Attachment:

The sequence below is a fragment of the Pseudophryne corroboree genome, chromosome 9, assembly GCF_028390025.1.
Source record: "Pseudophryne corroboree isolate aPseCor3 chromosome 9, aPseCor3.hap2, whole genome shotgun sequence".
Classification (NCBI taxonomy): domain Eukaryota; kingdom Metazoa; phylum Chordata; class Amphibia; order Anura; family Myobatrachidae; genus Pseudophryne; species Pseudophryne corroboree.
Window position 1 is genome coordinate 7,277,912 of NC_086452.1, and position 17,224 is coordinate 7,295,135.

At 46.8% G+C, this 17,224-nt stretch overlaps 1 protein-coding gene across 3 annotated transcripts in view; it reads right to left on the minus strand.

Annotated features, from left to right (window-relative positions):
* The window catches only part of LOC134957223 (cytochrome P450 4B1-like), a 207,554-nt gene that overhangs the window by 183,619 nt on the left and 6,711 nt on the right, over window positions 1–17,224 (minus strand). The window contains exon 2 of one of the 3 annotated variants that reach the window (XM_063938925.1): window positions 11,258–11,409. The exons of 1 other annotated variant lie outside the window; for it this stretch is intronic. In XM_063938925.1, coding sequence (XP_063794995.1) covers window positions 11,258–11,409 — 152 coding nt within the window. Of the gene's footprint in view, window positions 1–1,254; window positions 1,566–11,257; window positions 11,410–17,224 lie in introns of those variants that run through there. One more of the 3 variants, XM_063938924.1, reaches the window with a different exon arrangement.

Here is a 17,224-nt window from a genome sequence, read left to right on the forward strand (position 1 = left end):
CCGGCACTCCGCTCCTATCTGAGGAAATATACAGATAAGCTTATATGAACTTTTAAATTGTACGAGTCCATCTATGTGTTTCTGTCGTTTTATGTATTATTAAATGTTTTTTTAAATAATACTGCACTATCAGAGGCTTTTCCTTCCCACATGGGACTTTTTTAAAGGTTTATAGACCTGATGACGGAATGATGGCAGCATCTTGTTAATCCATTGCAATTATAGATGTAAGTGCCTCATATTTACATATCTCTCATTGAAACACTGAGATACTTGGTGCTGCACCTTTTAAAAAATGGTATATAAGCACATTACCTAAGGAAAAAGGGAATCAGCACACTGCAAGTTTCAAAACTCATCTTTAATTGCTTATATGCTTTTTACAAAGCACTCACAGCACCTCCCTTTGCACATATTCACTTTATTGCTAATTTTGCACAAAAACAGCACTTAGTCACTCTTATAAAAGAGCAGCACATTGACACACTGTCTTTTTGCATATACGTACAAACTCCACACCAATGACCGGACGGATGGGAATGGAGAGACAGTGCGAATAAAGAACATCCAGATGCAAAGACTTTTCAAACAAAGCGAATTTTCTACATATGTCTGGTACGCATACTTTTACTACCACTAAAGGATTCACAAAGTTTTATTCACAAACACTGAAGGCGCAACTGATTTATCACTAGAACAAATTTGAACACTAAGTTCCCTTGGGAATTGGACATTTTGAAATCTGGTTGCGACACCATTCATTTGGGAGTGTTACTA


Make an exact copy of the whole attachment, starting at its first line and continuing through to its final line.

The sequence below is a fragment of the Pseudophryne corroboree genome, chromosome 9, assembly GCF_028390025.1.
Source record: "Pseudophryne corroboree isolate aPseCor3 chromosome 9, aPseCor3.hap2, whole genome shotgun sequence".
Classification (NCBI taxonomy): domain Eukaryota; kingdom Metazoa; phylum Chordata; class Amphibia; order Anura; family Myobatrachidae; genus Pseudophryne; species Pseudophryne corroboree.
Window position 1 is genome coordinate 7,277,912 of NC_086452.1, and position 17,224 is coordinate 7,295,135.

At 46.8% G+C, this 17,224-nt stretch overlaps 1 protein-coding gene across 3 annotated transcripts in view; it reads right to left on the minus strand.

Annotated features, from left to right (window-relative positions):
* The window catches only part of LOC134957223 (cytochrome P450 4B1-like), a 207,554-nt gene that overhangs the window by 183,619 nt on the left and 6,711 nt on the right, over window positions 1–17,224 (minus strand). The window contains exon 2 of one of the 3 annotated variants that reach the window (XM_063938925.1): window positions 11,258–11,409. The exons of 1 other annotated variant lie outside the window; for it this stretch is intronic. In XM_063938925.1, coding sequence (XP_063794995.1) covers window positions 11,258–11,409 — 152 coding nt within the window. Of the gene's footprint in view, window positions 1–1,254; window positions 1,566–11,257; window positions 11,410–17,224 lie in introns of those variants that run through there. One more of the 3 variants, XM_063938924.1, reaches the window with a different exon arrangement.

Here is a 17,224-nt window from a genome sequence, read left to right on the forward strand (position 1 = left end):
CCGGCACTCCGCTCCTATCTGAGGAAATATACAGATAAGCTTATATGAACTTTTAAATTGTACGAGTCCATCTATGTGTTTCTGTCGTTTTATGTATTATTAAATGTTTTTTTAAATAATACTGCACTATCAGAGGCTTTTCCTTCCCACATGGGACTTTTTTAAAGGTTTATAGACCTGATGACGGAATGATGGCAGCATCTTGTTAATCCATTGCAATTATAGATGTAAGTGCCTCATATTTACATATCTCTCATTGAAACACTGAGATACTTGGTGCTGCACCTTTTAAAAAATGGTATATAAGCACATTACCTAAGGAAAAAGGGAATCAGCACACTGCAAGTTTCAAAACTCATCTTTAATTGCTTATATGCTTTTTACAAAGCACTCACAGCACCTCCCTTTGCACATATTCACTTTATTGCTAATTTTGCACAAAAACAGCACTTAGTCACTCTTATAAAAGAGCAGCACATTGACACACTGTCTTTTTGCATATACGTACAAACTCCACACCAATGACCGGACGGATGGGAATGGAGAGACAGTGCGAATAAAGAACATCCAGATGCAAAGACTTTTCAAACAAAGCGAATTTTCTACATATGTCTGGTACGCATACTTTTACTACCACTAAAGGATTCACAAAGTTTTATTCACAAACACTGAAGGCGCAACTGATTTATCACTAGAACAAATTTGAACACTAAGTTCCCTTGGGAATTGGACATTTTGAAATCTGGTTGCGACACCATTCATTTGGGAGTGTTACTA